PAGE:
- soprano solo, baritone solo, choir, harp, organ, percussion
- c. 25 mins
- First performance
- 29 June 2011, Sir Jack Lyons Concert Hall, York, UK
Antiphons was written for the 2010 Lyons Celebration Award. Part of the commission involved writing a piece that acted in some was as a companion or response to Leonard Bernstein’s Chichester Psalms: one of Sir Jack Lyons’s favourite pieces. The famous version of Bernstein’s piece calls for a large orchestra, along with choir and soloist. However, he also prepared an arrangement for choir, soloist, harp, organ and percussion. It is for this unusual ensemble that I chose to score my piece.
My response to Bernstein’s work starts from the view that the psalms are provided in the Bible as a guide to life and living. As such, I sought to find parallel and complementary texts from other sources, both sacred and secular. In Antiphons I juxtapose passages from Proverbs, the Rubaiyat of Omar Khayyam (set here in Edward Fitzgerald’s famous translation), and the writings of the 16th-century Carmelite priest, St John of the Cross. The Rubaiyat has always fascinated me as an essential secular text that is somehow expressed in quasi-sacred terms; on the other hand, St John of the Cross expresses the sacred love of God often in terms of the more secular love of a marriage. In Antiphons I wanted to juxtapose and blur the dividing line between sacred and secular.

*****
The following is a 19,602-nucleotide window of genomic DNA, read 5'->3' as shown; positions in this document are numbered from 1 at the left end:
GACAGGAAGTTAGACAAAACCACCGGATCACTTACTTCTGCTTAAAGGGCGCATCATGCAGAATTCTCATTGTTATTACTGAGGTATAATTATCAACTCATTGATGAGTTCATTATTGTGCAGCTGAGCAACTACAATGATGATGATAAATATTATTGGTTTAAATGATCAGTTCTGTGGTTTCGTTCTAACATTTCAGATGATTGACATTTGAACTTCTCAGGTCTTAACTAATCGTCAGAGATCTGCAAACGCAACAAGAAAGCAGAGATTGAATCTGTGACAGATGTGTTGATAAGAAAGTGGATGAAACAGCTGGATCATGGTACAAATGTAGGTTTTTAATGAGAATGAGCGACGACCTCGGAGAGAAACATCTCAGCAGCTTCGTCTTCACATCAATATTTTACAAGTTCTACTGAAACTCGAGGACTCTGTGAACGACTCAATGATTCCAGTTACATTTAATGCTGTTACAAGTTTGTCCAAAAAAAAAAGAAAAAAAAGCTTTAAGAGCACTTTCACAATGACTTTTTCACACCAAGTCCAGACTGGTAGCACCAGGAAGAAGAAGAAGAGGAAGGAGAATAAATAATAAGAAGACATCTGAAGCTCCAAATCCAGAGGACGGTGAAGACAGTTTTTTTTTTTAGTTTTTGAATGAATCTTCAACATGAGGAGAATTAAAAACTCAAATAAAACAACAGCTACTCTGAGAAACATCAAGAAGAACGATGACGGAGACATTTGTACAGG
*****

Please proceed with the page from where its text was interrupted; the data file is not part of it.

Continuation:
The title Antiphons shouldn’t be taken to imply a strict antiphonal structure or specific liturgical use. Instead it alludes on a broader level to the different dialogues that are at work within the piece: the initial ‘call’ of Bernstein’s piece and my ‘response’; the dialogue of sacred and secular in the juxtaposition of texts; as well as the more overt division of the piece into movements for either soloist, full choir or semi-choir.